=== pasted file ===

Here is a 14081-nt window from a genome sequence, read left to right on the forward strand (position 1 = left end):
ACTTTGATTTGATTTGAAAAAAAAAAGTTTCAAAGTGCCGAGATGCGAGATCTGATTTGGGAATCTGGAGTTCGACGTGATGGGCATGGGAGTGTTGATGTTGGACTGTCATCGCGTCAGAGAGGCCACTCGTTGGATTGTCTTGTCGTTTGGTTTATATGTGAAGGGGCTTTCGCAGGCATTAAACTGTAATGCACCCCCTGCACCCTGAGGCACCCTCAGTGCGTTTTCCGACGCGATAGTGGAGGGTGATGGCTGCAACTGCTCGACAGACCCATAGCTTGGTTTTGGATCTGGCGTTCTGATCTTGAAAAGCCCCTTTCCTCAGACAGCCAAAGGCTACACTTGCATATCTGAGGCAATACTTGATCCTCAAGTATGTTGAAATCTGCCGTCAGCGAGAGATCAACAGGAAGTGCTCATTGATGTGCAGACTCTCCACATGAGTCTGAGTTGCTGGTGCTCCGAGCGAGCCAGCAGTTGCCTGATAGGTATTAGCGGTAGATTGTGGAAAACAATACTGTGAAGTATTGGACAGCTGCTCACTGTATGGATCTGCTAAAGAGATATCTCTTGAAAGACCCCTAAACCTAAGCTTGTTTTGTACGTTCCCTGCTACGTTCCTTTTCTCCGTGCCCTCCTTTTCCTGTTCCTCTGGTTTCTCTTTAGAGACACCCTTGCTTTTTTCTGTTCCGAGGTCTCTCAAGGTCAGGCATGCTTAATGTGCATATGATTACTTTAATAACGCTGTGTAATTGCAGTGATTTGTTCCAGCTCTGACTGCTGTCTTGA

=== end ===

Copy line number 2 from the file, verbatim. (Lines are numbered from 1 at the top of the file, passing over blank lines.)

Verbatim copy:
ACTTTGATTTGATTTGAAAAAAAAAAGTTTCAAAGTGCCGAGATGCGAGATCTGATTTGGGAATCTGGAGTTCGACGTGATGGGCATGGGAGTGTTGATGTTGGACTGTCATCGCGTCAGAGAGGCCACTCGTTGGATTGTCTTGTCGTTTGGTTTATATGTGAAGGGGCTTTCGCAGGCATTAAACTGTAATGCACCCCCTGCACCCTGAGGCACCCTCAGTGCGTTTTCCGACGCGATAGTGGAGGGTGATGGCTGCAACTGCTCGACAGACCCATAGCTTGGTTTTGGATCTGGCGTTCTGATCTTGAAAAGCCCCTTTCCTCAGACAGCCAAAGGCTACACTTGCATATCTGAGGCAATACTTGATCCTCAAGTATGTTGAAATCTGCCGTCAGCGAGAGATCAACAGGAAGTGCTCATTGATGTGCAGACTCTCCACATGAGTCTGAGTTGCTGGTGCTCCGAGCGAGCCAGCAGTTGCCTGATAGGTATTAGCGGTAGATTGTGGAAAACAATACTGTGAAGTATTGGACAGCTGCTCACTGTATGGATCTGCTAAAGAGATATCTCTTGAAAGACCCCTAAACCTAAGCTTGTTTTGTACGTTCCCTGCTACGTTCCTTTTCTCCGTGCCCTCCTTTTCCTGTTCCTCTGGTTTCTCTTTAGAGACACCCTTGCTTTTTTCTGTTCCGAGGTCTCTCAAGGTCAGGCATGCTTAATGTGCATATGATTACTTTAATAACGCTGTGTAATTGCAGTGATTTGTTCCAGCTCTGACTGCTGTCTTGA